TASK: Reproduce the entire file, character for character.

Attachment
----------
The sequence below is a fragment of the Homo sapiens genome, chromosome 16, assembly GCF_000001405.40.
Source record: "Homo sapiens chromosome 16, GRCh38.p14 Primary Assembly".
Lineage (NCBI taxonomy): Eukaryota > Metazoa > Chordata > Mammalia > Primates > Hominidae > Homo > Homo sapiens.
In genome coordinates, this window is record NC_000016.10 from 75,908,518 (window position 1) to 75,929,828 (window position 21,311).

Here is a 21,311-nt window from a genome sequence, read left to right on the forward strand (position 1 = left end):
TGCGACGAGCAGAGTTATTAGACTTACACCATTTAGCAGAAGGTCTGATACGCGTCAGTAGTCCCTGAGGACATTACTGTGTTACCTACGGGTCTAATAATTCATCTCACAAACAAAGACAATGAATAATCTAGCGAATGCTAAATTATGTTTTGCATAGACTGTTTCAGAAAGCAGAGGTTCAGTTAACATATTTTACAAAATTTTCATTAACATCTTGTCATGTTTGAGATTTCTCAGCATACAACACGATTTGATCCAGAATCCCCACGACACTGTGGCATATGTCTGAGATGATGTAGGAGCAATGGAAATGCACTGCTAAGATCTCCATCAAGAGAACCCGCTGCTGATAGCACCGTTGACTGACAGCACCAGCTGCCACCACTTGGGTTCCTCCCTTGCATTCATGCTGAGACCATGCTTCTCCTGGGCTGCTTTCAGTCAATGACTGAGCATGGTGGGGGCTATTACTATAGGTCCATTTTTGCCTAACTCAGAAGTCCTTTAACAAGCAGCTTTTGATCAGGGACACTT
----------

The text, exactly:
The sequence below is a fragment of the Homo sapiens genome, chromosome 16, assembly GCF_000001405.40.
Source record: "Homo sapiens chromosome 16, GRCh38.p14 Primary Assembly".
Lineage (NCBI taxonomy): Eukaryota > Metazoa > Chordata > Mammalia > Primates > Hominidae > Homo > Homo sapiens.
In genome coordinates, this window is record NC_000016.10 from 75,908,518 (window position 1) to 75,929,828 (window position 21,311).

Here is a 21,311-nt window from a genome sequence, read left to right on the forward strand (position 1 = left end):
TGCGACGAGCAGAGTTATTAGACTTACACCATTTAGCAGAAGGTCTGATACGCGTCAGTAGTCCCTGAGGACATTACTGTGTTACCTACGGGTCTAATAATTCATCTCACAAACAAAGACAATGAATAATCTAGCGAATGCTAAATTATGTTTTGCATAGACTGTTTCAGAAAGCAGAGGTTCAGTTAACATATTTTACAAAATTTTCATTAACATCTTGTCATGTTTGAGATTTCTCAGCATACAACACGATTTGATCCAGAATCCCCACGACACTGTGGCATATGTCTGAGATGATGTAGGAGCAATGGAAATGCACTGCTAAGATCTCCATCAAGAGAACCCGCTGCTGATAGCACCGTTGACTGACAGCACCAGCTGCCACCACTTGGGTTCCTCCCTTGCATTCATGCTGAGACCATGCTTCTCCTGGGCTGCTTTCAGTCAATGACTGAGCATGGTGGGGGCTATTACTATAGGTCCATTTTTGCCTAACTCAGAAGTCCTTTAACAAGCAGCTTTTGATCAGGGACACTT